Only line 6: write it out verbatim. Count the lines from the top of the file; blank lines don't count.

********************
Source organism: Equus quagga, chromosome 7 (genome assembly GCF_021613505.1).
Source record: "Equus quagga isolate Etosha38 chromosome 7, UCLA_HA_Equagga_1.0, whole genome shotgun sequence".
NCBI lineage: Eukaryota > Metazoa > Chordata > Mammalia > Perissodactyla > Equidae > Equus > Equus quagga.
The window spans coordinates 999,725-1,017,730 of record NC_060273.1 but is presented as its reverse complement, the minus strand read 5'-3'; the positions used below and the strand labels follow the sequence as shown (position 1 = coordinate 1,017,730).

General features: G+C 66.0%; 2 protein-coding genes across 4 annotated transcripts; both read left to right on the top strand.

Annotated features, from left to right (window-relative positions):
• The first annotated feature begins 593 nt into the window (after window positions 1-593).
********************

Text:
Annotated features, from left to right (window-relative positions):